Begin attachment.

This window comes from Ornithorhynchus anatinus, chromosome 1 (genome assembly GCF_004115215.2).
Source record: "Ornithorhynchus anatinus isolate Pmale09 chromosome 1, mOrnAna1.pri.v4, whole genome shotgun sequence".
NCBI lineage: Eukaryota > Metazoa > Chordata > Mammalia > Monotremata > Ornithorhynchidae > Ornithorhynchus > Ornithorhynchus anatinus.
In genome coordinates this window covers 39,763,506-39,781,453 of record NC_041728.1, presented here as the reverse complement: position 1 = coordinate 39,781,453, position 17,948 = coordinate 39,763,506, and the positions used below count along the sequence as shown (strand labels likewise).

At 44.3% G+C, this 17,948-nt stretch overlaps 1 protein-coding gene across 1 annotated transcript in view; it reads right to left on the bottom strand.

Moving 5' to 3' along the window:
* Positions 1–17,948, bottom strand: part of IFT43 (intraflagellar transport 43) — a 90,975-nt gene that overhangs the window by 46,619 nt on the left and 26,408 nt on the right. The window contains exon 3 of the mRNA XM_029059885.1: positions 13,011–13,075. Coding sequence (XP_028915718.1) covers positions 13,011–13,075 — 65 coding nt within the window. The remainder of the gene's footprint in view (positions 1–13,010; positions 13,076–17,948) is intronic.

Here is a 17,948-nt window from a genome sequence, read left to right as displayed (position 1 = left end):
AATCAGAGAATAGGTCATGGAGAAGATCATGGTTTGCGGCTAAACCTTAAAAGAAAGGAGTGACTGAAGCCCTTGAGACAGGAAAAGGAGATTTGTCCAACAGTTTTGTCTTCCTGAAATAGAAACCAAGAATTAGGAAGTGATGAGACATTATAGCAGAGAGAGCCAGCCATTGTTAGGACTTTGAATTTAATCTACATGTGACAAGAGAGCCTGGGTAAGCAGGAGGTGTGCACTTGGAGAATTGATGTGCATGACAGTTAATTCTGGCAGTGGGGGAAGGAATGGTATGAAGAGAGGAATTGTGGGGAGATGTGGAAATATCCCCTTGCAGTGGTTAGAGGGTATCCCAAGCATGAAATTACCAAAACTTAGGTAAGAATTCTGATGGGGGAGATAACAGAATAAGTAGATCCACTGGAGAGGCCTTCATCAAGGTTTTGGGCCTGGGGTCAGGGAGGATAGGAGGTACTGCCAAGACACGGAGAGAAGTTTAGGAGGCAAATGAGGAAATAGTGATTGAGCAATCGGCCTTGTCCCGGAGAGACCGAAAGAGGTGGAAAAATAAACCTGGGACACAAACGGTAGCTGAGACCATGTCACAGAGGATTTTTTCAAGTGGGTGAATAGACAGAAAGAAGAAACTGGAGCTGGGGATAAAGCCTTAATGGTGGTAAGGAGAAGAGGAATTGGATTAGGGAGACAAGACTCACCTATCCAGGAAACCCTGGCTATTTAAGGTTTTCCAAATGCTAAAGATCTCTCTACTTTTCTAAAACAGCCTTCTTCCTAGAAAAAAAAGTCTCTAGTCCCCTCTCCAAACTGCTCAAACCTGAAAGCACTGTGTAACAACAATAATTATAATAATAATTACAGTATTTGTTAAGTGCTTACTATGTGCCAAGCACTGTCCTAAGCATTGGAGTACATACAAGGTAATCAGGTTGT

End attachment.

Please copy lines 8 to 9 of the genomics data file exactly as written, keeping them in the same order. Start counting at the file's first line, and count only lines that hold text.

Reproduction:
Here is a 17,948-nt window from a genome sequence, read left to right as displayed (position 1 = left end):
AATCAGAGAATAGGTCATGGAGAAGATCATGGTTTGCGGCTAAACCTTAAAAGAAAGGAGTGACTGAAGCCCTTGAGACAGGAAAAGGAGATTTGTCCAACAGTTTTGTCTTCCTGAAATAGAAACCAAGAATTAGGAAGTGATGAGACATTATAGCAGAGAGAGCCAGCCATTGTTAGGACTTTGAATTTAATCTACATGTGACAAGAGAGCCTGGGTAAGCAGGAGGTGTGCACTTGGAGAATTGATGTGCATGACAGTTAATTCTGGCAGTGGGGGAAGGAATGGTATGAAGAGAGGAATTGTGGGGAGATGTGGAAATATCCCCTTGCAGTGGTTAGAGGGTATCCCAAGCATGAAATTACCAAAACTTAGGTAAGAATTCTGATGGGGGAGATAACAGAATAAGTAGATCCACTGGAGAGGCCTTCATCAAGGTTTTGGGCCTGGGGTCAGGGAGGATAGGAGGTACTGCCAAGACACGGAGAGAAGTTTAGGAGGCAAATGAGGAAATAGTGATTGAGCAATCGGCCTTGTCCCGGAGAGACCGAAAGAGGTGGAAAAATAAACCTGGGACACAAACGGTAGCTGAGACCATGTCACAGAGGATTTTTTCAAGTGGGTGAATAGACAGAAAGAAGAAACTGGAGCTGGGGATAAAGCCTTAATGGTGGTAAGGAGAAGAGGAATTGGATTAGGGAGACAAGACTCACCTATCCAGGAAACCCTGGCTATTTAAGGTTTTCCAAATGCTAAAGATCTCTCTACTTTTCTAAAACAGCCTTCTTCCTAGAAAAAAAAGTCTCTAGTCCCCTCTCCAAACTGCTCAAACCTGAAAGCACTGTGTAACAACAATAATTATAATAATAATTACAGTATTTGTTAAGTGCTTACTATGTGCCAAGCACTGTCCTAAGCATTGGAGTACATACAAGGTAATCAGGTTGT